ELECTRONICALLY tagging footballers could help ensure fairer decisions on the pitch, it was claimed yesterday.
Scientists at Bath University are devising a system they say could revolutionise refereeing and training.
It would also give television viewers access to real-time information from live games, they claim. Engineers at the university are working on technology which involves radio transmissions and movement analysis.
The idea is for each player and the ball to carry a tag with a unique electronic signature. A network of transmitters and receivers around the pitch would track the movements of up to 40 players, plus the ball.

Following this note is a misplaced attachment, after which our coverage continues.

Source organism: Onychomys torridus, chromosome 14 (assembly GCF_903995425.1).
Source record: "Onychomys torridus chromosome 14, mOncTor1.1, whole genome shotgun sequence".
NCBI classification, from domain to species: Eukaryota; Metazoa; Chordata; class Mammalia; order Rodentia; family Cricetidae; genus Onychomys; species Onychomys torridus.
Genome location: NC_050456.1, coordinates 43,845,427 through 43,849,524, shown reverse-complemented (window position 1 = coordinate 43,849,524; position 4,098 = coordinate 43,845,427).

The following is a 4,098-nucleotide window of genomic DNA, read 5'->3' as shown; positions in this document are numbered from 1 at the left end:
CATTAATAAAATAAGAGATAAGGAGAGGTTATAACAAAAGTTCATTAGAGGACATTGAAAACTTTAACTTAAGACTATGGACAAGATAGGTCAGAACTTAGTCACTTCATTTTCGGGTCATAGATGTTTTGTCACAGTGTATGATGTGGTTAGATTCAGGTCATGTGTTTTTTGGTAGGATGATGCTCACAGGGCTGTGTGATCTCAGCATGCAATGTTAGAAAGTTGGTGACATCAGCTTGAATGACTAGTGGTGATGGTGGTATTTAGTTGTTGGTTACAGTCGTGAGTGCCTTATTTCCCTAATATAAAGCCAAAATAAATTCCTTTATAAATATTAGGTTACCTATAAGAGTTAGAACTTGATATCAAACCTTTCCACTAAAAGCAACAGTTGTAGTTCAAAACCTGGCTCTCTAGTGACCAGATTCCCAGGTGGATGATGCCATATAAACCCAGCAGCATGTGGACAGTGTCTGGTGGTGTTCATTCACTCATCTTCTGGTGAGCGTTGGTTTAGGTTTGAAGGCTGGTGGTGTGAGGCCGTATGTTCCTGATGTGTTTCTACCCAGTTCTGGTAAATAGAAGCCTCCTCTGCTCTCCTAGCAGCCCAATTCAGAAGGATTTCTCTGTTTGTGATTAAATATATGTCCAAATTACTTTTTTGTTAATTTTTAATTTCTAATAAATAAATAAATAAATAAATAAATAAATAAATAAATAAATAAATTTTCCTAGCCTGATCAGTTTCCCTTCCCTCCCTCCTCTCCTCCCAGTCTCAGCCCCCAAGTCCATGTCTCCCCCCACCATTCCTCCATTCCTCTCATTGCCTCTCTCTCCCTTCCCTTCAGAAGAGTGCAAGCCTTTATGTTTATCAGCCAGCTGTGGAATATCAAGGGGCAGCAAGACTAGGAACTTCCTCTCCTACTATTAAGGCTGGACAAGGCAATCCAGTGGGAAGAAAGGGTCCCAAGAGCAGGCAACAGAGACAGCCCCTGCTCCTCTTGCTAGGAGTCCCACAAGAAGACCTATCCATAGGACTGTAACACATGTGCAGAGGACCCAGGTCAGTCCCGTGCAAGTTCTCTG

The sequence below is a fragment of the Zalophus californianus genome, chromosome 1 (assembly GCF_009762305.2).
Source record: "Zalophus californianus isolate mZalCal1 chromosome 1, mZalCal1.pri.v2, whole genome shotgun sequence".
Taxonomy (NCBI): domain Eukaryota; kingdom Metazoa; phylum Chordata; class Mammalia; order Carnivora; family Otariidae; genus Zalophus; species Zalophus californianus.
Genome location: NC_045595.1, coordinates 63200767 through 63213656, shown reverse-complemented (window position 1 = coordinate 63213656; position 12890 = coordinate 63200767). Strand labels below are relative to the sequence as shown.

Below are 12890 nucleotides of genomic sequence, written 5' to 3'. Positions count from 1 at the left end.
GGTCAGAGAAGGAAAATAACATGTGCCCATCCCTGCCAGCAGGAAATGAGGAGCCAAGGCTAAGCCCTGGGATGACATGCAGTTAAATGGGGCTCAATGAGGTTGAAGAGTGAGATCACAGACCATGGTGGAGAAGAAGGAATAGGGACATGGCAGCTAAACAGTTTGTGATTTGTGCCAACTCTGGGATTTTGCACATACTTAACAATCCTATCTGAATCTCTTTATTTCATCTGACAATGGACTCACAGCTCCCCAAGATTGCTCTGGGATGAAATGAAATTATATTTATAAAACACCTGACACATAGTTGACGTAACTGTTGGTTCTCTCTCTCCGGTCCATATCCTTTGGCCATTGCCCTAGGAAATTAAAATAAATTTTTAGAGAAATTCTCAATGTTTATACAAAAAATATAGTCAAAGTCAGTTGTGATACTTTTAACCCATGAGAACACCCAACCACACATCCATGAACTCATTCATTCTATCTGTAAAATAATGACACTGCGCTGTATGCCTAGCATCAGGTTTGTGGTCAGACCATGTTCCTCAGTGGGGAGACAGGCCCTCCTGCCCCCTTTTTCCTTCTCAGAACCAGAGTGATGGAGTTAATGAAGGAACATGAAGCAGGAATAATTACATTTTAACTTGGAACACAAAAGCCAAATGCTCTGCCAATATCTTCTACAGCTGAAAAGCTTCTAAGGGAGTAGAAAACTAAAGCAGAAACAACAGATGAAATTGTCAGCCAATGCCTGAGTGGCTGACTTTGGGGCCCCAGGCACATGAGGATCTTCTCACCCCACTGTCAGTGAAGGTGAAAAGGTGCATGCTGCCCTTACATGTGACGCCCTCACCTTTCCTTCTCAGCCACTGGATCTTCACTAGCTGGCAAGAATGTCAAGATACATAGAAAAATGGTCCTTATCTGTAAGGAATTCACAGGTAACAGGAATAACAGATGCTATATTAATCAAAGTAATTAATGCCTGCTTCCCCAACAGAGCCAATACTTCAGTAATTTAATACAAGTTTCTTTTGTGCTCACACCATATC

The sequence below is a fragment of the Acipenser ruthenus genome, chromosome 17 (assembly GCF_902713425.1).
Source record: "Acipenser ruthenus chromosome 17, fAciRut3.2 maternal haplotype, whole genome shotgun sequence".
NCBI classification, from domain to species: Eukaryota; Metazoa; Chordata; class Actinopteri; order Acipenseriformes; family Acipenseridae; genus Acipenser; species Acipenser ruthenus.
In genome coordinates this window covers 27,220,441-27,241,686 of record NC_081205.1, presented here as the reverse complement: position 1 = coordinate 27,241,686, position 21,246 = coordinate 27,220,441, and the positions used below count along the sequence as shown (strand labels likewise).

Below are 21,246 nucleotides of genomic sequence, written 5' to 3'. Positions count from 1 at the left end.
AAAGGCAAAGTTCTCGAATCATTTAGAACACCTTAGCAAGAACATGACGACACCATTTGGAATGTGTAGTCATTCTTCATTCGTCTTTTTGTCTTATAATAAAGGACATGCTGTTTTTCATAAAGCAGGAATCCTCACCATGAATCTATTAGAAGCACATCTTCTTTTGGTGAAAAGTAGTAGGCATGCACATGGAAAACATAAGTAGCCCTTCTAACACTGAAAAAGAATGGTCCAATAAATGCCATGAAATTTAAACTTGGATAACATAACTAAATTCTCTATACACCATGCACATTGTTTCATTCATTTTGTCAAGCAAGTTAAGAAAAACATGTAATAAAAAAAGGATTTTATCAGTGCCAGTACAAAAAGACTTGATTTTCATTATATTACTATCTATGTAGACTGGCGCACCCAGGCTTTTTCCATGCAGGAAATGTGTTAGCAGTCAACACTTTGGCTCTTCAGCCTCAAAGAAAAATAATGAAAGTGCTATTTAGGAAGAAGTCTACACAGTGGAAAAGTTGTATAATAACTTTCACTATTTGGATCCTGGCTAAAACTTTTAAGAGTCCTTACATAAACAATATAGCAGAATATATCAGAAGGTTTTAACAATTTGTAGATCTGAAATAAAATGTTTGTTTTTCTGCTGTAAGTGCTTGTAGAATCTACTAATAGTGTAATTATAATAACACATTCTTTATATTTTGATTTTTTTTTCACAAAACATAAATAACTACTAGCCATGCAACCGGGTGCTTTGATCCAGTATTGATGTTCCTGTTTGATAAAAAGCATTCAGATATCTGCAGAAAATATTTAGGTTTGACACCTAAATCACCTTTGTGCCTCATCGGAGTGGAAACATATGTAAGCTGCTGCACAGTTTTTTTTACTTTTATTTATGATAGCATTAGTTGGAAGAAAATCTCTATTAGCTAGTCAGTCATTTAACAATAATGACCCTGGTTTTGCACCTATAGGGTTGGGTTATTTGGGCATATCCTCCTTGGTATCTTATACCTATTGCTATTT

"You could see how fast someone is running, how much ground they are covering and what they are doing in relation to the rest of the team," Professor Alan Bramley, the project co-ordinator, said.
However, football authorities appear less than enthusiastic about the innovation. A spokeswoman for the Football Association said: "Tags would not be permitted under current rules and regulations."
Current analysis of play elements, such as a player’s position, speed, distance covered and height jumped, relies on watching video clips - often after the event is over.
Mr Bramley told the Engineer magazine that such analysis was time-consuming and had limited accuracy.
The tags could quickly display information about players’ position and movement on screen, he said.